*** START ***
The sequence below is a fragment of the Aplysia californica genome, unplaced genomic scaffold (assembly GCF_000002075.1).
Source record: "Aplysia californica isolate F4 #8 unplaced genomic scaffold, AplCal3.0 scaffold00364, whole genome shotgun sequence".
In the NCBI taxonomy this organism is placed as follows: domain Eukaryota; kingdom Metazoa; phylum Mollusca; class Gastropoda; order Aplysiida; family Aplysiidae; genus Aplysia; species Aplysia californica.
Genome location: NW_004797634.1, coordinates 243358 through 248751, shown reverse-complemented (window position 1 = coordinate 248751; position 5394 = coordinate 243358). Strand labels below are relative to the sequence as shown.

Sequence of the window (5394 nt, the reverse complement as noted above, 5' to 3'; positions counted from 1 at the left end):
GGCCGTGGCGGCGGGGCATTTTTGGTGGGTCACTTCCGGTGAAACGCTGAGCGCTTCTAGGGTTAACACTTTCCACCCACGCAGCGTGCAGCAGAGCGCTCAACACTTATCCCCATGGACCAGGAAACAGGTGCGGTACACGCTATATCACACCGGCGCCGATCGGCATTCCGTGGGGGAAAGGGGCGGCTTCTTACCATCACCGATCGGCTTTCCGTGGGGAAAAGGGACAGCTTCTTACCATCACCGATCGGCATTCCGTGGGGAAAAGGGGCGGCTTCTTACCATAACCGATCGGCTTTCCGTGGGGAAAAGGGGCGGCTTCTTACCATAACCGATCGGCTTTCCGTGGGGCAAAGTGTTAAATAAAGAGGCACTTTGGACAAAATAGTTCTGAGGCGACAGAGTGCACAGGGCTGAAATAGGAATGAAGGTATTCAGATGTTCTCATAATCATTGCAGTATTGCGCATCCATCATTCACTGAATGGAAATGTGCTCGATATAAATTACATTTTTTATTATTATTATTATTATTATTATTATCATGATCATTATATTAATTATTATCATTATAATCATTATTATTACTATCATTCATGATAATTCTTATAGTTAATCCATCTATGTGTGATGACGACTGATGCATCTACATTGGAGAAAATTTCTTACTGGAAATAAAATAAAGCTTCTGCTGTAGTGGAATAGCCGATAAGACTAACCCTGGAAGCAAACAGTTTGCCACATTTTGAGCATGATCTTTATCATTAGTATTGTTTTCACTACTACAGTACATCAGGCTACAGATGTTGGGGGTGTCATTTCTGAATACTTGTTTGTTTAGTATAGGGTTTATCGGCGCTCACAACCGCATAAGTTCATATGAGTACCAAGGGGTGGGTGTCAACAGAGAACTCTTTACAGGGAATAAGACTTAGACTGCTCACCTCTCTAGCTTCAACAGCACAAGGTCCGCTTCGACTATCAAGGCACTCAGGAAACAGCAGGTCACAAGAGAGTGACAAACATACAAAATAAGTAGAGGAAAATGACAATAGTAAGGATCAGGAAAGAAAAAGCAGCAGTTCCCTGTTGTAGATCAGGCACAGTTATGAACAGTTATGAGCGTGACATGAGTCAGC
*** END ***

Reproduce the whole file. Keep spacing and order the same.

The sequence below is a fragment of the Aplysia californica genome, unplaced genomic scaffold (assembly GCF_000002075.1).
Source record: "Aplysia californica isolate F4 #8 unplaced genomic scaffold, AplCal3.0 scaffold00364, whole genome shotgun sequence".
In the NCBI taxonomy this organism is placed as follows: domain Eukaryota; kingdom Metazoa; phylum Mollusca; class Gastropoda; order Aplysiida; family Aplysiidae; genus Aplysia; species Aplysia californica.
Genome location: NW_004797634.1, coordinates 243358 through 248751, shown reverse-complemented (window position 1 = coordinate 248751; position 5394 = coordinate 243358). Strand labels below are relative to the sequence as shown.

Sequence of the window (5394 nt, the reverse complement as noted above, 5' to 3'; positions counted from 1 at the left end):
GGCCGTGGCGGCGGGGCATTTTTGGTGGGTCACTTCCGGTGAAACGCTGAGCGCTTCTAGGGTTAACACTTTCCACCCACGCAGCGTGCAGCAGAGCGCTCAACACTTATCCCCATGGACCAGGAAACAGGTGCGGTACACGCTATATCACACCGGCGCCGATCGGCATTCCGTGGGGGAAAGGGGCGGCTTCTTACCATCACCGATCGGCTTTCCGTGGGGAAAAGGGACAGCTTCTTACCATCACCGATCGGCATTCCGTGGGGAAAAGGGGCGGCTTCTTACCATAACCGATCGGCTTTCCGTGGGGAAAAGGGGCGGCTTCTTACCATAACCGATCGGCTTTCCGTGGGGCAAAGTGTTAAATAAAGAGGCACTTTGGACAAAATAGTTCTGAGGCGACAGAGTGCACAGGGCTGAAATAGGAATGAAGGTATTCAGATGTTCTCATAATCATTGCAGTATTGCGCATCCATCATTCACTGAATGGAAATGTGCTCGATATAAATTACATTTTTTATTATTATTATTATTATTATTATTATCATGATCATTATATTAATTATTATCATTATAATCATTATTATTACTATCATTCATGATAATTCTTATAGTTAATCCATCTATGTGTGATGACGACTGATGCATCTACATTGGAGAAAATTTCTTACTGGAAATAAAATAAAGCTTCTGCTGTAGTGGAATAGCCGATAAGACTAACCCTGGAAGCAAACAGTTTGCCACATTTTGAGCATGATCTTTATCATTAGTATTGTTTTCACTACTACAGTACATCAGGCTACAGATGTTGGGGGTGTCATTTCTGAATACTTGTTTGTTTAGTATAGGGTTTATCGGCGCTCACAACCGCATAAGTTCATATGAGTACCAAGGGGTGGGTGTCAACAGAGAACTCTTTACAGGGAATAAGACTTAGACTGCTCACCTCTCTAGCTTCAACAGCACAAGGTCCGCTTCGACTATCAAGGCACTCAGGAAACAGCAGGTCACAAGAGAGTGACAAACATACAAAATAAGTAGAGGAAAATGACAATAGTAAGGATCAGGAAAGAAAAAGCAGCAGTTCCCTGTTGTAGATCAGGCACAGTTATGAACAGTTATGAGCGTGACATGAGTCAGC